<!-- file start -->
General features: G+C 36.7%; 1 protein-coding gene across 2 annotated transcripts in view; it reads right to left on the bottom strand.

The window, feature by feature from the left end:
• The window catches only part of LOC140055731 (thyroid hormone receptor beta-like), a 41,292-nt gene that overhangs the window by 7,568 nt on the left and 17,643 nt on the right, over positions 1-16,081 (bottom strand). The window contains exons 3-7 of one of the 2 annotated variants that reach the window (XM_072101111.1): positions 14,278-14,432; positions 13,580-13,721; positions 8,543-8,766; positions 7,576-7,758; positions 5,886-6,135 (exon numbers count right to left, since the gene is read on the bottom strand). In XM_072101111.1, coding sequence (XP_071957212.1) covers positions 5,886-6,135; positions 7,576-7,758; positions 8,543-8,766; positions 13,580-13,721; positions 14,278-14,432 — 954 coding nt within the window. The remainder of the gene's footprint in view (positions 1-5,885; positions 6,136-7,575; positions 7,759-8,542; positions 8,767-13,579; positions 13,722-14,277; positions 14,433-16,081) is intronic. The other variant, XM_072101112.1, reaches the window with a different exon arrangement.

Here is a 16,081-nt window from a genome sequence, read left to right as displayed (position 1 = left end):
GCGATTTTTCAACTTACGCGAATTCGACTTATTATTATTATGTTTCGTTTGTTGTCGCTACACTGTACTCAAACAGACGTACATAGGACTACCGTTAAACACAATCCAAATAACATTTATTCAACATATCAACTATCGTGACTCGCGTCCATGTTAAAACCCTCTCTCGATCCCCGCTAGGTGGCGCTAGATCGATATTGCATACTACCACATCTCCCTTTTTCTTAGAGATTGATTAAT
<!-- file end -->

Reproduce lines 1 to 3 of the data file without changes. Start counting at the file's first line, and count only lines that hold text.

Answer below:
General features: G+C 36.7%; 1 protein-coding gene across 2 annotated transcripts in view; it reads right to left on the bottom strand.

The window, feature by feature from the left end:
• The window catches only part of LOC140055731 (thyroid hormone receptor beta-like), a 41,292-nt gene that overhangs the window by 7,568 nt on the left and 17,643 nt on the right, over positions 1-16,081 (bottom strand). The window contains exons 3-7 of one of the 2 annotated variants that reach the window (XM_072101111.1): positions 14,278-14,432; positions 13,580-13,721; positions 8,543-8,766; positions 7,576-7,758; positions 5,886-6,135 (exon numbers count right to left, since the gene is read on the bottom strand). In XM_072101111.1, coding sequence (XP_071957212.1) covers positions 5,886-6,135; positions 7,576-7,758; positions 8,543-8,766; positions 13,580-13,721; positions 14,278-14,432 — 954 coding nt within the window. The remainder of the gene's footprint in view (positions 1-5,885; positions 6,136-7,575; positions 7,759-8,542; positions 8,767-13,579; positions 13,722-14,277; positions 14,433-16,081) is intronic. The other variant, XM_072101112.1, reaches the window with a different exon arrangement.